South China Morning Post
12 May 2016
Much to everyone’s surprise, Gucci apologised last Friday to Hong Kong stores selling funeral paper offerings after sending out a warning letter accusing them of infringing its trademark right. It may seem this battle has ended with the poor “ants” (stores) triumphing over a rich “elephant” (Gucci). This sentiment will resonate with many people. But, in fact, neither of these parties is the real loser: rather, it is the general public.
First, while Gucci rushed to apologise “to anyone [its staff] may have offended”, the ants-versus-elephants sentiment has encouraged law-breaking behaviour. Second, the public attention on the case has nevertheless failed to focus on the underlying social justice problems in Hong Kong and many other parts of the world.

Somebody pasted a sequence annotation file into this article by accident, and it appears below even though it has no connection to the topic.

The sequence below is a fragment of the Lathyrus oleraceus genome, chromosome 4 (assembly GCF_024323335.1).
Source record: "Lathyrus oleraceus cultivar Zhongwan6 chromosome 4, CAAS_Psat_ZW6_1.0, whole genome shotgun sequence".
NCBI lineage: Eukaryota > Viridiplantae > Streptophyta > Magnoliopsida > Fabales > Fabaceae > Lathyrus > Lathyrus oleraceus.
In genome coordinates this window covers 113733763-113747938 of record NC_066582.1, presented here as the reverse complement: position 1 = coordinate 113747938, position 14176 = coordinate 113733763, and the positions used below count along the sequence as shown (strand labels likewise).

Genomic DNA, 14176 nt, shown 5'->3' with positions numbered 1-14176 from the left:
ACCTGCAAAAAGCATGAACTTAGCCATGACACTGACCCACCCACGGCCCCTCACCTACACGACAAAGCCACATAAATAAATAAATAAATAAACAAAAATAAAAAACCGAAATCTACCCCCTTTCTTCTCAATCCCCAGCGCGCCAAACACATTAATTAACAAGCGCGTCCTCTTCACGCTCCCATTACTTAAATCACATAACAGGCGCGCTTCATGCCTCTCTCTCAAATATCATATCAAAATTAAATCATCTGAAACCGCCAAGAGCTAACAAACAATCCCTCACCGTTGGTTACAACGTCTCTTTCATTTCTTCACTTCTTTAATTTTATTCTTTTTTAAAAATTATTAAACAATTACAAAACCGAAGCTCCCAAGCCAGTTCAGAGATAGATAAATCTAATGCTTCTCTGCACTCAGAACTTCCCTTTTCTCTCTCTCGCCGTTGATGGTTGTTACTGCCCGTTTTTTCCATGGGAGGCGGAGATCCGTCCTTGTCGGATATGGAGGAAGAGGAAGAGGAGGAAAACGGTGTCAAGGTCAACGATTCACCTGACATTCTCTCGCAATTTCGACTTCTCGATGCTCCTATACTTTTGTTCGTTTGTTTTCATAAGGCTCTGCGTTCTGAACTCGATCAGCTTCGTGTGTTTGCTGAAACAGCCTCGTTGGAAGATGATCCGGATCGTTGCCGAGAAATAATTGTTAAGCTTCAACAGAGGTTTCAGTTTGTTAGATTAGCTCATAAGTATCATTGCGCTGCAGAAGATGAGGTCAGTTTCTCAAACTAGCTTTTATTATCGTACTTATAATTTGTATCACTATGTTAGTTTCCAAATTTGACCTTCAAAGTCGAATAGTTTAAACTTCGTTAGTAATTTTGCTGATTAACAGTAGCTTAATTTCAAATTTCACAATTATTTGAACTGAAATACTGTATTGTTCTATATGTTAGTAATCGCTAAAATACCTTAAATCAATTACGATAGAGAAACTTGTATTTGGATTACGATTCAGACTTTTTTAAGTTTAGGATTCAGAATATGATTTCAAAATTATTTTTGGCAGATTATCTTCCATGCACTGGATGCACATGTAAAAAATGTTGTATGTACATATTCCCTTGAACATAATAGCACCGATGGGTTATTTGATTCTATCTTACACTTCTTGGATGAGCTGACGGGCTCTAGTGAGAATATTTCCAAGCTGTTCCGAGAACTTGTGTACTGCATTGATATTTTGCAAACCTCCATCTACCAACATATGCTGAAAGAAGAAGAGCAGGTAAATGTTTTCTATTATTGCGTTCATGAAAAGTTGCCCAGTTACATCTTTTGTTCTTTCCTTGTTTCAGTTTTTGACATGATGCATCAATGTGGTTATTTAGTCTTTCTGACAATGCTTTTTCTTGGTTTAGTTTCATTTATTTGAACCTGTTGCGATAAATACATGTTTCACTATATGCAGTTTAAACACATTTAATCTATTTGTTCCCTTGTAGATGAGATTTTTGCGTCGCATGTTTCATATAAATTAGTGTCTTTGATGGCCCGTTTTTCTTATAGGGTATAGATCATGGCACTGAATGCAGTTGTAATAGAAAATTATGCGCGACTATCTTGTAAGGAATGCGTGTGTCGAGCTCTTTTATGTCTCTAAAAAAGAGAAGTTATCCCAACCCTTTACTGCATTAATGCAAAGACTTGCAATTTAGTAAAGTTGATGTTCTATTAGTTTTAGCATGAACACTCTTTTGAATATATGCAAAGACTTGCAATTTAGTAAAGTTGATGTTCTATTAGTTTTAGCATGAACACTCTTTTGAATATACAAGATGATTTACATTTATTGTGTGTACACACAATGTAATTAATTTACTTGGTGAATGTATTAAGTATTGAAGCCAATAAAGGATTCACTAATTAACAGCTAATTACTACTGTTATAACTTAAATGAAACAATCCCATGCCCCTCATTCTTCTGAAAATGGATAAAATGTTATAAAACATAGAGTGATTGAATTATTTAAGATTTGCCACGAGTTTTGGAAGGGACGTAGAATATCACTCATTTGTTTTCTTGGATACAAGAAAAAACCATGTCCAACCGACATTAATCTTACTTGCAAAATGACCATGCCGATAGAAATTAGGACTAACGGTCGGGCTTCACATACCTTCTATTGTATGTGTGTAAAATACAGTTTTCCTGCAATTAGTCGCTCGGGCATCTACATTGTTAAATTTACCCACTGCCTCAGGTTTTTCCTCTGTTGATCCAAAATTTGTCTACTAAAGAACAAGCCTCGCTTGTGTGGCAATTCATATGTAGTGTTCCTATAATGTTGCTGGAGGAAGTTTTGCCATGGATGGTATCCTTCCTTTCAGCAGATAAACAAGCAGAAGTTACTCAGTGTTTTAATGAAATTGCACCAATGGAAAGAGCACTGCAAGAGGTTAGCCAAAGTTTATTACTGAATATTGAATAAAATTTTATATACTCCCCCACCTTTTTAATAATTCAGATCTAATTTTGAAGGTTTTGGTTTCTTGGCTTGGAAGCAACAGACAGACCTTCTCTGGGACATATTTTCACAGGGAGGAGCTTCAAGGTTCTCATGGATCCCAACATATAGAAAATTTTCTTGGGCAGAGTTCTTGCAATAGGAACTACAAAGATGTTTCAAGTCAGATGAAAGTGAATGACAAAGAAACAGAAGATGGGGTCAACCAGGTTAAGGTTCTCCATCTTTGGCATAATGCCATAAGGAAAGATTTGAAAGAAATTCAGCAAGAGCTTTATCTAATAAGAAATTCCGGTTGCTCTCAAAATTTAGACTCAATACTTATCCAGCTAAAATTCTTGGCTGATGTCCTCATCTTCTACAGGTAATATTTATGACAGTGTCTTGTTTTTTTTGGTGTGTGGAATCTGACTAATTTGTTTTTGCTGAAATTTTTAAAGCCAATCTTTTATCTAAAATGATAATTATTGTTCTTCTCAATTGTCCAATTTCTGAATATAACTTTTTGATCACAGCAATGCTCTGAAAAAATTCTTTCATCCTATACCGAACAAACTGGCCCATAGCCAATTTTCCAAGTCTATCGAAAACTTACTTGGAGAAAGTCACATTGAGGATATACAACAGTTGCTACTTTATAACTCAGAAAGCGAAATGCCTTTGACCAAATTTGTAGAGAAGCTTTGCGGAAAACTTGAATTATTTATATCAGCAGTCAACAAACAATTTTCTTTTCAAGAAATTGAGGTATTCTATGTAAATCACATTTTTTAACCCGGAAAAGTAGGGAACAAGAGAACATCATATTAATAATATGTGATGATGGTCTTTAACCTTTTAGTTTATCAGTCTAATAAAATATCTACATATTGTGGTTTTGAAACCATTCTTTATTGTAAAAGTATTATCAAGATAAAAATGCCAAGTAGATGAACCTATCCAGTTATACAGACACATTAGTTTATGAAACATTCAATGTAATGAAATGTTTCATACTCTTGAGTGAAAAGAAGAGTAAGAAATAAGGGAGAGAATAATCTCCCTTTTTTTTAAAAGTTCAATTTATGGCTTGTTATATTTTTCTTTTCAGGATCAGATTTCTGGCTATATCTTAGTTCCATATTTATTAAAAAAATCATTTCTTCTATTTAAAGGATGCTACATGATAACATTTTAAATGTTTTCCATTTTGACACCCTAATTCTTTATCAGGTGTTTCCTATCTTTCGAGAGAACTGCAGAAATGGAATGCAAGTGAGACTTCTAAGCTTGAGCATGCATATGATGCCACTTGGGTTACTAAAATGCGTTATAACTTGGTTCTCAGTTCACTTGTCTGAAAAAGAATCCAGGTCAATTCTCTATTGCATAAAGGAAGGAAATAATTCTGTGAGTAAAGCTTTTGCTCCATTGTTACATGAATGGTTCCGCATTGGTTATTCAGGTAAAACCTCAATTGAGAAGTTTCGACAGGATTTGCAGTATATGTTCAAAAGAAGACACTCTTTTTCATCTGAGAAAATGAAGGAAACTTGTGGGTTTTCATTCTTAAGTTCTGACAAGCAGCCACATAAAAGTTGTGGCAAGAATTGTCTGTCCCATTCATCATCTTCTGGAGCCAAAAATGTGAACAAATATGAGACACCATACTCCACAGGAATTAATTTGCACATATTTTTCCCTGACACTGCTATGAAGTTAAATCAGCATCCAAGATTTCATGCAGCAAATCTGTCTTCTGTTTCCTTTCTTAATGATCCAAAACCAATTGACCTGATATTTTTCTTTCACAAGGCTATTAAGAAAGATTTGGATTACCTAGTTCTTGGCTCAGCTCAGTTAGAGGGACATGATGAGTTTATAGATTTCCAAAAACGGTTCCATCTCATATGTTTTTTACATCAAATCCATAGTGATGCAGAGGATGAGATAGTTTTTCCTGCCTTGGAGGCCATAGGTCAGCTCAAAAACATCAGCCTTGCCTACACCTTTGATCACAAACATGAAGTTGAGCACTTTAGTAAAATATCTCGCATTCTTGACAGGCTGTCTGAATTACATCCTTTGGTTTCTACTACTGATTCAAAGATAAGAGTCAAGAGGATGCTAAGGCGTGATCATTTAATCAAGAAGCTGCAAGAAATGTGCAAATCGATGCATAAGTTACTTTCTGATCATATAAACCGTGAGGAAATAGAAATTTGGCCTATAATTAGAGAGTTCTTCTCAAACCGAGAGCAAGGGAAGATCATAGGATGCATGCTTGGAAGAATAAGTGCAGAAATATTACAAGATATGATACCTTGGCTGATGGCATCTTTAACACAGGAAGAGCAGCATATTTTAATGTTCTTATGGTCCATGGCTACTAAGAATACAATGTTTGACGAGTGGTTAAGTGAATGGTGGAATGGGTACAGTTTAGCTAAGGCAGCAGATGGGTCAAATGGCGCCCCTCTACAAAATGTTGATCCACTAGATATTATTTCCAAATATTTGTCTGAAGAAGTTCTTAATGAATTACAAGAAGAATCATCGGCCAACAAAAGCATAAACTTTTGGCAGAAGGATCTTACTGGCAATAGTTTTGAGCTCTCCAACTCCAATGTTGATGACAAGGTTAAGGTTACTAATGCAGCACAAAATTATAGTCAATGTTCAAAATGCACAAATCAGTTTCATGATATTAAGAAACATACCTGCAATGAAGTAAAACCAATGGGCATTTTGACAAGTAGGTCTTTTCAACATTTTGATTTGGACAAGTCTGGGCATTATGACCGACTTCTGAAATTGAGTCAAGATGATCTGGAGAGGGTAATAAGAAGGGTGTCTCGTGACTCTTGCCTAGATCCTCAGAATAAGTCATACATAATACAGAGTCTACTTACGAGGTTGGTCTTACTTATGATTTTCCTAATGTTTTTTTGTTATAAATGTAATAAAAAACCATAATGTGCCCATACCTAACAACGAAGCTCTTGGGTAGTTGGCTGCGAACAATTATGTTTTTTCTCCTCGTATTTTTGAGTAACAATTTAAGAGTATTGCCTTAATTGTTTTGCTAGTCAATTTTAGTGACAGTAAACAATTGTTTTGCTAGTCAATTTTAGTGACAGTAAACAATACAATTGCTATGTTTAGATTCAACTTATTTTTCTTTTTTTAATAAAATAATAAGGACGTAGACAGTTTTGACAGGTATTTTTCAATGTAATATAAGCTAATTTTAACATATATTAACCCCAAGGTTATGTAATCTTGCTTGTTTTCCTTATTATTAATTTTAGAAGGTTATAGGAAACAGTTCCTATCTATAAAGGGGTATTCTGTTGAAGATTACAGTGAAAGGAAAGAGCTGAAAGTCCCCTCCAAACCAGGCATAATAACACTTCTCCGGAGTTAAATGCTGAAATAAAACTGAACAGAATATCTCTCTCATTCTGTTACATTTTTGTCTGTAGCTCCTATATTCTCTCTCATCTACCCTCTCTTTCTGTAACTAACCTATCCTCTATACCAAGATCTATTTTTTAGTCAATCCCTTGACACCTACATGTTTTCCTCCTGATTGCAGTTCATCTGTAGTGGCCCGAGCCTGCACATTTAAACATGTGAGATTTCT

It is clear from the public response that few people gave serious consideration to whether Gucci’s trademark right was being infringed by sales of the paper offerings. Instead, Gucci was accused either of showing no respect to the Chinese tradition of burning paper offerings to the dead or of waging a war against small business owners on main street.
Bear in mind that the paper replicas of Gucci handbags bore the intertwined “GG” logo, which Gucci has registered with the Hong Kong Intellectual Property Department. Lawyers who were asked by the media to comment on the case argued that the paper offerings did not infringe Gucci’s legal right to prevent consumer confusion under our trademark law. Surely, no reasonable consumer of luxury handbags would be misled into believing the paper replicas were Gucci-made handbags. The venue and price at which they were sold defy any second-guessing that Gucci had ventured into the funeral products market... Click here to read the full article.